APR 21, 2022 9:00 AM PDT

Physical Activity Improves Memory Function

WRITTEN BY: Savannah Logan

Exercise has a wealth of benefits for the mind and body, and a new study published in the Proceedings of the National Academy of Sciences has suggested that even short bouts of mild exercise may immediately improve memory function.

In the study, 36 health young adults participated in two experiments linking physical exercise to memory. In both experiments, the participants completed 10 minutes of mild exercise on a recumbent bicycle, or, in the control condition, sat on a stationary bicycle for 10 minutes without pedaling (all participants completed both the experimental and the control conditions on different days in a random order).

In the first experiment, 20 participants completed a memory task involving seeing and then recalling items after they finished exercising. In the second experiment, the other 16 participants completed the same task; however, immediately after they finished exercising, MRI scans of their brain activity were taken.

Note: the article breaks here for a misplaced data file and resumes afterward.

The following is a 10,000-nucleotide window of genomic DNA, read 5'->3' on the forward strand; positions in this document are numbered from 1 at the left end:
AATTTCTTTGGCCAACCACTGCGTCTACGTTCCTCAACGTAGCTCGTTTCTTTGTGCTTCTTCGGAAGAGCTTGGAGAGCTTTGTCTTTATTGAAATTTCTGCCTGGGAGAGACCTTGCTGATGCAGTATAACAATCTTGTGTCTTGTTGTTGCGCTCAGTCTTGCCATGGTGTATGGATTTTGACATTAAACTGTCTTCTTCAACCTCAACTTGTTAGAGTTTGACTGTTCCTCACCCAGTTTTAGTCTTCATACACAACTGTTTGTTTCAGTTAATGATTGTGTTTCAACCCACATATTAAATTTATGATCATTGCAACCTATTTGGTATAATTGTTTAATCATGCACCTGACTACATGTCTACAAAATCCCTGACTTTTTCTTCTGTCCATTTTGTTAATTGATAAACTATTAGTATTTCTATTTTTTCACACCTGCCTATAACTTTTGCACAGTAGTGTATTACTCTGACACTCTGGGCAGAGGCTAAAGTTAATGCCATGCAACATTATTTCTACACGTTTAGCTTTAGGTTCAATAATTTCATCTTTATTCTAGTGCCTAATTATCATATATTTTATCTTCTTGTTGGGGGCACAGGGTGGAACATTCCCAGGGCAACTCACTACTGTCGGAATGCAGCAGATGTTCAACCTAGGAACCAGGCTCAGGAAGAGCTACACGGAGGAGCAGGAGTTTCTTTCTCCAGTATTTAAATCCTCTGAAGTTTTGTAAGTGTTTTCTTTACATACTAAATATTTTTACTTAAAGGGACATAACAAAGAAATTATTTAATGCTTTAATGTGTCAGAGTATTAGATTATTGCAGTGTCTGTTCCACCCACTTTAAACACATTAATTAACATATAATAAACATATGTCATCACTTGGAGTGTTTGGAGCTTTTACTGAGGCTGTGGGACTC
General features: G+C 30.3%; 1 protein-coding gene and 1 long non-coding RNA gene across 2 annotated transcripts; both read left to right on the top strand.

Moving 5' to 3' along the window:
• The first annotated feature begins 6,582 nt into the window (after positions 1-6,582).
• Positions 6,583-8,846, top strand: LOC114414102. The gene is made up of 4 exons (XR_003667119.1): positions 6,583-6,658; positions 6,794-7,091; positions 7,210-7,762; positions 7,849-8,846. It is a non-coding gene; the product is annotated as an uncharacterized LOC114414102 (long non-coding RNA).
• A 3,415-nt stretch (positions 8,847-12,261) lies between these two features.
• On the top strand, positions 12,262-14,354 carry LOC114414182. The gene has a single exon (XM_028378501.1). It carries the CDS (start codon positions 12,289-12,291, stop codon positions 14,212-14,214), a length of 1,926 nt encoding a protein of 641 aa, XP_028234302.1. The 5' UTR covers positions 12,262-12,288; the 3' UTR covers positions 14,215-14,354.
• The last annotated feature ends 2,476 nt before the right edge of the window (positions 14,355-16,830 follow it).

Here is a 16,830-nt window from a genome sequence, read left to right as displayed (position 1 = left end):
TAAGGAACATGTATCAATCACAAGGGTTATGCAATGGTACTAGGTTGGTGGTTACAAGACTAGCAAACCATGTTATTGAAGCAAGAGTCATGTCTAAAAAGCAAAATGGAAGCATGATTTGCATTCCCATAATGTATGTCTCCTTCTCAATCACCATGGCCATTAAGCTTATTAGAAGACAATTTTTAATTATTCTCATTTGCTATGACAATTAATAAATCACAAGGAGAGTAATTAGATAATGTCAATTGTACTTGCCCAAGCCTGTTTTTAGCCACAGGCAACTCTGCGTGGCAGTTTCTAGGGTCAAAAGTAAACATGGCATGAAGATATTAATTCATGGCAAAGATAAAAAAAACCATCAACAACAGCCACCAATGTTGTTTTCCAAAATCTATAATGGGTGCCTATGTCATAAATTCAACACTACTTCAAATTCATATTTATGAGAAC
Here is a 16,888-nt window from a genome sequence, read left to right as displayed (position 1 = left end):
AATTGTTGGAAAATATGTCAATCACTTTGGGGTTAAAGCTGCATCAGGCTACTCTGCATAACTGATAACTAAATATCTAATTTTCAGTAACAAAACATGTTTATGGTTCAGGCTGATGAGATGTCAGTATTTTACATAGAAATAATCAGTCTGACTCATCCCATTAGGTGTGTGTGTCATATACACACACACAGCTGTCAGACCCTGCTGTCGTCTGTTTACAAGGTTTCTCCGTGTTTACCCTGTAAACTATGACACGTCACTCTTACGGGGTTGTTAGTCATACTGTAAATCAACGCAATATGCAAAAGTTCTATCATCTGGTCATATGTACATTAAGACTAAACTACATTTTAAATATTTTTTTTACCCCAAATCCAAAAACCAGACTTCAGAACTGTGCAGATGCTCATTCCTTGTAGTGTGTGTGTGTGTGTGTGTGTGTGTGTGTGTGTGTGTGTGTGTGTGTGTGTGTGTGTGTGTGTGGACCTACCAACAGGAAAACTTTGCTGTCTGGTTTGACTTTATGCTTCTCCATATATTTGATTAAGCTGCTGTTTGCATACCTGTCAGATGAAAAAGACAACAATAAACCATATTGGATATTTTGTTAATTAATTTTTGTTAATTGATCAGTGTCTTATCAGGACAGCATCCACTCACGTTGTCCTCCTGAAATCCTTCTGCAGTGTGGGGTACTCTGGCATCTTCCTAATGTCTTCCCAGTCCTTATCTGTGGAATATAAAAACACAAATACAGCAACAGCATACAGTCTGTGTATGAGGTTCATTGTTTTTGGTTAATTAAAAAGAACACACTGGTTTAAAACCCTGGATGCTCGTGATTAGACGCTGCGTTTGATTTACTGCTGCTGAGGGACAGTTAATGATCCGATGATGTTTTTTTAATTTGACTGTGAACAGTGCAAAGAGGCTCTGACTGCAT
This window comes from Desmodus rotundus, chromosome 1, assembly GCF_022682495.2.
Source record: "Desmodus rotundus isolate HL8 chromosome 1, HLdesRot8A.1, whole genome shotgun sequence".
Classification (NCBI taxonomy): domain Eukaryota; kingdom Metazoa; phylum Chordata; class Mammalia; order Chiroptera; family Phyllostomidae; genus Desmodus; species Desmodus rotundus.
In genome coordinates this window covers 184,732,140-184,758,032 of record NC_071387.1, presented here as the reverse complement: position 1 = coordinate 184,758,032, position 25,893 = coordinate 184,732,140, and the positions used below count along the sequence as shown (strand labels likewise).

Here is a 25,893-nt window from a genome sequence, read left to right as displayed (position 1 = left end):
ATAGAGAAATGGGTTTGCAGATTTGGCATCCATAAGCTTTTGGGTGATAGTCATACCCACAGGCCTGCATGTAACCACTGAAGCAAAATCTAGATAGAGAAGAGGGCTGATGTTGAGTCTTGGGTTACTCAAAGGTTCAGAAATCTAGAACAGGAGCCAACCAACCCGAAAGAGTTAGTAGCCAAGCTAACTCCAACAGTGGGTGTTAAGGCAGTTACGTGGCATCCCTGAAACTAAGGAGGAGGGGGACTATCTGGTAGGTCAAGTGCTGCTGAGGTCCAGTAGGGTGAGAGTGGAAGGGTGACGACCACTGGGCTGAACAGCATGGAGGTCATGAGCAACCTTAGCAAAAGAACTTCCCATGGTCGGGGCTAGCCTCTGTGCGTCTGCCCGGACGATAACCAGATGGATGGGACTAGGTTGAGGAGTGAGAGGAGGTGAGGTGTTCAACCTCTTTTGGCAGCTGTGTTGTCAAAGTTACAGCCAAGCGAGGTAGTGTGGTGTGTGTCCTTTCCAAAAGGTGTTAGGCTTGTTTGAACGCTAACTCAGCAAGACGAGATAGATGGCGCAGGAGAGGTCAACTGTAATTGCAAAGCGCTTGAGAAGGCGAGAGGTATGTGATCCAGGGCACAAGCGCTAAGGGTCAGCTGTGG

In both experimental conditions, participants who had exercised performed better on the memory task. In addition, the MRI scans of the exercising participants showed better connectivity in the regions of the brain related to detailed memory processing. On an individual level, higher connectivity on the MRI scans predicted better performance on the recall task.

Previous research has often focused on how exercise promotes the growth of new brain cells, but this experiment showed an immediate benefit of exercise related to memory and connectivity in the brain. One striking aspect of this experiment was that the exercise was very light and only lasted for 10 minutes. As previously reported, 10 minutes per day of exercise can also positively impact heart health and overall longevity. Taking relatively short breaks throughout the day to walk or do some light yoga will likely benefit your heart, brain, and overall health.

Sources: PNAS, Science Daily, Labroots

About the Author
Doctorate (PhD)
Savannah (she/her) is a scientific writer specializing in cardiology at Labroots. Her background is in medical writing with significant experience in obesity, oncology, and infectious diseases. She has conducted research in microbial biophysics, optics, and education. She received her Ph.D. from the University of Oregon.
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